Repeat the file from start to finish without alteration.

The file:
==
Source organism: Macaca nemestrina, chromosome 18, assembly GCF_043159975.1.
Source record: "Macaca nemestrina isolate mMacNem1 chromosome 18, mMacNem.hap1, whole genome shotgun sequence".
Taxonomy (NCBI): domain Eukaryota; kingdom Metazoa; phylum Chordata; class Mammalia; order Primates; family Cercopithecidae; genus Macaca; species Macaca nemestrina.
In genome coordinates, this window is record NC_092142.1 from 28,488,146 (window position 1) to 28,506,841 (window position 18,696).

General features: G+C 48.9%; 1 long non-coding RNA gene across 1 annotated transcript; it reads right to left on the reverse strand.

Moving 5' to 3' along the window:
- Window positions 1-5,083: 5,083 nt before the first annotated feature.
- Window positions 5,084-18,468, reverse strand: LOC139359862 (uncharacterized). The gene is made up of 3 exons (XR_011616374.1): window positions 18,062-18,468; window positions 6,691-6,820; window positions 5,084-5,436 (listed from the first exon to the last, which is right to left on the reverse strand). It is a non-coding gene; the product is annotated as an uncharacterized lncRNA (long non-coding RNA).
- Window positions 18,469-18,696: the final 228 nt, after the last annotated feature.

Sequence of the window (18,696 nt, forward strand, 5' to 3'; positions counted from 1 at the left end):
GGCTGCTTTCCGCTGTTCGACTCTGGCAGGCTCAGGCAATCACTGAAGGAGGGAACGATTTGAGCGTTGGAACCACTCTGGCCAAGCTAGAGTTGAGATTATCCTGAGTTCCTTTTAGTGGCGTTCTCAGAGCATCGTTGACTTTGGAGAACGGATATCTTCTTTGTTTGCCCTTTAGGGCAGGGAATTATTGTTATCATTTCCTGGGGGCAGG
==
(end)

Source organism: Macaca nemestrina, chromosome 18, assembly GCF_043159975.1.
Source record: "Macaca nemestrina isolate mMacNem1 chromosome 18, mMacNem.hap1, whole genome shotgun sequence".
Taxonomy (NCBI): domain Eukaryota; kingdom Metazoa; phylum Chordata; class Mammalia; order Primates; family Cercopithecidae; genus Macaca; species Macaca nemestrina.
In genome coordinates, this window is record NC_092142.1 from 28,488,146 (window position 1) to 28,506,841 (window position 18,696).

General features: G+C 48.9%; 1 long non-coding RNA gene across 1 annotated transcript; it reads right to left on the reverse strand.

Moving 5' to 3' along the window:
- Window positions 1-5,083: 5,083 nt before the first annotated feature.
- Window positions 5,084-18,468, reverse strand: LOC139359862 (uncharacterized). The gene is made up of 3 exons (XR_011616374.1): window positions 18,062-18,468; window positions 6,691-6,820; window positions 5,084-5,436 (listed from the first exon to the last, which is right to left on the reverse strand). It is a non-coding gene; the product is annotated as an uncharacterized lncRNA (long non-coding RNA).
- Window positions 18,469-18,696: the final 228 nt, after the last annotated feature.

Sequence of the window (18,696 nt, forward strand, 5' to 3'; positions counted from 1 at the left end):
GGCTGCTTTCCGCTGTTCGACTCTGGCAGGCTCAGGCAATCACTGAAGGAGGGAACGATTTGAGCGTTGGAACCACTCTGGCCAAGCTAGAGTTGAGATTATCCTGAGTTCCTTTTAGTGGCGTTCTCAGAGCATCGTTGACTTTGGAGAACGGATATCTTCTTTGTTTGCCCTTTAGGGCAGGGAATTATTGTTATCATTTCCTGGGGGCAGG